Good documentation averts employee termination lawsuits

by on May 26, 2009 · 0 Comment POSTED IN: HR Info Center

Signed employee termination letters are key to winning lawsuits

A good employee termination letter must be signed or initialed or witnessed, by yourself, owner, manager, supervisor and the employee. Suppose the employee refuses to sign the employee termination letter. In that case get a witness, if you think you’re going to have a problem. Or go out and get a witness if a problem arises.

But you can also get sneaky. It’s not usually a good idea to play games, but if they start, don’t be afraid to finish. Remember the burden of proof is on the company; it’s on me as the supervisor. It’s not my word against the employee, it’s my word against my ability to prove I didn’t discriminate and that I did communicate. Having good documentation, especially an employee termination letter, can be critical to avoiding a lawsuit. If you meet with an employee and they refuse to sign, get it signed or initialed or witnessed. Get a witness in there, or try some of the sneaky stuff. But if you want good documentation that will help you avoid an employee termination lawsuit when firing an employee, be certain that your documents can prove that you communicated with the employee and did not discriminate.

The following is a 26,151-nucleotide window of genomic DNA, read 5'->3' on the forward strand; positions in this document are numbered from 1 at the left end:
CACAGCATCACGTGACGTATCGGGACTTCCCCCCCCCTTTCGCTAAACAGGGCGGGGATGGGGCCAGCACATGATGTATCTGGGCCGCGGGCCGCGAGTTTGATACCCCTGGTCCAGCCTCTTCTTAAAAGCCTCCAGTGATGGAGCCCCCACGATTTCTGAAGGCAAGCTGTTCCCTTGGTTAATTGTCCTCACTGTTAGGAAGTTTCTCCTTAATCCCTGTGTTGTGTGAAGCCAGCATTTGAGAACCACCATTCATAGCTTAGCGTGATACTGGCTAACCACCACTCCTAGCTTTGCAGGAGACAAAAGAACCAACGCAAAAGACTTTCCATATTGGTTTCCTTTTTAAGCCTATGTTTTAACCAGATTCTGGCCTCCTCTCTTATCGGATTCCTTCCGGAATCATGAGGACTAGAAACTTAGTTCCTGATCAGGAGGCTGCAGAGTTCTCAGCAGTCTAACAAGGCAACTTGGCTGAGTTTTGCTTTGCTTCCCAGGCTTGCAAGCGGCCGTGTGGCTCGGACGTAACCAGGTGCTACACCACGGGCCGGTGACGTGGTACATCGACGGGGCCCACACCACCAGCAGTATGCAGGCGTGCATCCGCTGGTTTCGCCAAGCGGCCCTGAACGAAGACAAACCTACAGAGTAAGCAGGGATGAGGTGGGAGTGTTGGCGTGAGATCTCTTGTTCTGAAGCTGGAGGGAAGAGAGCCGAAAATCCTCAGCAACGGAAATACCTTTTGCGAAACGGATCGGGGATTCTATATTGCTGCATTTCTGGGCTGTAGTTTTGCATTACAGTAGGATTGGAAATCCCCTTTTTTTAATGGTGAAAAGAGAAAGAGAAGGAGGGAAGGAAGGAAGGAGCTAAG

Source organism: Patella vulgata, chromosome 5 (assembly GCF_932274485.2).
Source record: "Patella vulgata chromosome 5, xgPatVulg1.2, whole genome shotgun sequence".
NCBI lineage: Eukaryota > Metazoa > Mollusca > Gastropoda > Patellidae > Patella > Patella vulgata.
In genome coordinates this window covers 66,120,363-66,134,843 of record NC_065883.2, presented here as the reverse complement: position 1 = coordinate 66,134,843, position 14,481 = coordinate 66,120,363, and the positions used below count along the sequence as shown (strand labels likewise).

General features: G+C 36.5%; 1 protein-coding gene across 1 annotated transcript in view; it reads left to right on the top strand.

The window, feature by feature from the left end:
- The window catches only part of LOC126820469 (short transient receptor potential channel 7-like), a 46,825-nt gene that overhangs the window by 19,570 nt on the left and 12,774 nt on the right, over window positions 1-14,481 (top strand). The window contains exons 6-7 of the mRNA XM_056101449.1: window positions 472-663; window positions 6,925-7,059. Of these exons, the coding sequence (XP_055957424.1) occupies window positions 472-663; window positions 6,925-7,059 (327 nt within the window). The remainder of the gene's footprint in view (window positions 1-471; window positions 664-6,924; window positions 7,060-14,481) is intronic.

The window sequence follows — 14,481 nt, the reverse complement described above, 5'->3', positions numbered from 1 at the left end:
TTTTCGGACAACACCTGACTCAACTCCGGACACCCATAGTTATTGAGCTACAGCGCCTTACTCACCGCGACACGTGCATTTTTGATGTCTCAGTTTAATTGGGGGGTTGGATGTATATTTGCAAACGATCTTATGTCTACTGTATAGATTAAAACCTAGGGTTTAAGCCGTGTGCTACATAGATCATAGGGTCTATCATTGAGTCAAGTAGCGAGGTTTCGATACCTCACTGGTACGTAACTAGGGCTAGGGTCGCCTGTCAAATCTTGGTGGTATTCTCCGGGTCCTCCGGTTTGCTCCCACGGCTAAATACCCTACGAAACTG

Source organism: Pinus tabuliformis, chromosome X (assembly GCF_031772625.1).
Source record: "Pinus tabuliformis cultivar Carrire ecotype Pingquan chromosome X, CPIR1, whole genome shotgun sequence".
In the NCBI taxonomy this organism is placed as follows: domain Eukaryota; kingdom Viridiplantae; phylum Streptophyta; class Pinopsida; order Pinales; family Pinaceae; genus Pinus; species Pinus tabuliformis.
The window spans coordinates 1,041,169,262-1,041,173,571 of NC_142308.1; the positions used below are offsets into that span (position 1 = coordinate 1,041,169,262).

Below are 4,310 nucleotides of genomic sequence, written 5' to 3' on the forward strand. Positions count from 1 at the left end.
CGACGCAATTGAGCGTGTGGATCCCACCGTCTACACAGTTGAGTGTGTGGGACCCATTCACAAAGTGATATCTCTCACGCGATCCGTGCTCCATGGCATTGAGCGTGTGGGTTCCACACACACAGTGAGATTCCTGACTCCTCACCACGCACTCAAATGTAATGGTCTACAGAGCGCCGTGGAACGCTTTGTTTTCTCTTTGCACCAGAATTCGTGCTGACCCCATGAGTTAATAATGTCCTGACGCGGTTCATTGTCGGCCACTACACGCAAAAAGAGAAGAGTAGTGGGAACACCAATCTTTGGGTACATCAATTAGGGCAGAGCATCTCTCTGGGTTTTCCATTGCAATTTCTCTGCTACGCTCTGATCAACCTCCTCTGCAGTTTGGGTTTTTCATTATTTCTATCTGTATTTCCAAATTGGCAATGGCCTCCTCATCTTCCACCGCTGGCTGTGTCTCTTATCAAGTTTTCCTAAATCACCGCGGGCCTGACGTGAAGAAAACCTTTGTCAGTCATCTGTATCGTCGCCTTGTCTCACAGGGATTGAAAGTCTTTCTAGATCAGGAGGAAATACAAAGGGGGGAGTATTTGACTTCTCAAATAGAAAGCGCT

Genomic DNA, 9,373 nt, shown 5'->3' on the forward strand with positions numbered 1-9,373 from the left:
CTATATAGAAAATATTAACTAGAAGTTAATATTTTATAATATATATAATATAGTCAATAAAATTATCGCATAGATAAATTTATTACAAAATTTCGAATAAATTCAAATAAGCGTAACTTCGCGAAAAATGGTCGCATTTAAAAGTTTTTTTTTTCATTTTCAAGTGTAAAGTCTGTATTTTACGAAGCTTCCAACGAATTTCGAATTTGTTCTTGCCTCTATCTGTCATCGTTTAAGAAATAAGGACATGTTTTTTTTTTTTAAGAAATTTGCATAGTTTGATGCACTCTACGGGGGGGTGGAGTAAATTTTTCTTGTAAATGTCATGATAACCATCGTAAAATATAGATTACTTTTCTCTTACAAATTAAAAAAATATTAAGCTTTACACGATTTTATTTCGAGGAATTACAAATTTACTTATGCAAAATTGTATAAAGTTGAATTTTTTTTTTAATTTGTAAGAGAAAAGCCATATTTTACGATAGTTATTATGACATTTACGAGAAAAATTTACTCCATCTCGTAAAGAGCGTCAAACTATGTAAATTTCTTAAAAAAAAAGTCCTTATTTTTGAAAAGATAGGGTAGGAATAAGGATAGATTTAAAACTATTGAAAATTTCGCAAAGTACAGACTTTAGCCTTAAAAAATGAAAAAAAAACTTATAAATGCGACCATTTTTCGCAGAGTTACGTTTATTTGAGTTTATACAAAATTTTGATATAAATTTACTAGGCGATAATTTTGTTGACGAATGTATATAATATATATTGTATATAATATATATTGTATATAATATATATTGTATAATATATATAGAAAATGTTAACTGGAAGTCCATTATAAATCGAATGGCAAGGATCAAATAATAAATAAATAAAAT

Employees make the decisions
The goal of employee termination process is to salvage. The goal of good documentation or performance improvement program is to salvage. In reality you’re not actually starting the employee termination. In essence, what you actually do is give them their job. You’re looking at an employee and saying, “Here’s your job. You can quit, you can become productive, you can behave. You can fire yourself. It’s up to you to decide. I’m not going to decide for you.” What you’re really doing is giving that employee his or her job. That way, you can take that emotional fear of an employee termination off your back and avoid a lawsuit at the same time.

Don’t blame the law
Managers and supervisors tend to blame the law for our hesitation in an employee termination. But that’s not what the law says. The laws surrounding employee termination say, document, don’t use age or sex or race as an excuse. So it really comes down to emotionally they just don’t want to be the manager in an employee termination. It isn’t pleasant. And it’s not supposed to be; it’s tough to tell someone they’re out of a job. None of this stuff is complicated. It’s hard work and it’s constant. But that is what separates people who are good at leading and people who are not.

It’s true that many of your employees will be working on an at-will basis. They aren’t union or government employees. So in theory you’ve got the right to fire any employee you want, anytime you want. This is true; you can fire at will. But also remember that your goal should be to achieve harmony, productivity, and most of all, avoid potential lawsuits.

These are the edited remarks from the Rapid Learning Institute webinar:
“Yes, You Can Fire Without Fear! What Every Supervisor Needs to Know” hosted by Hunter Lott, Esq. on 2-22-07

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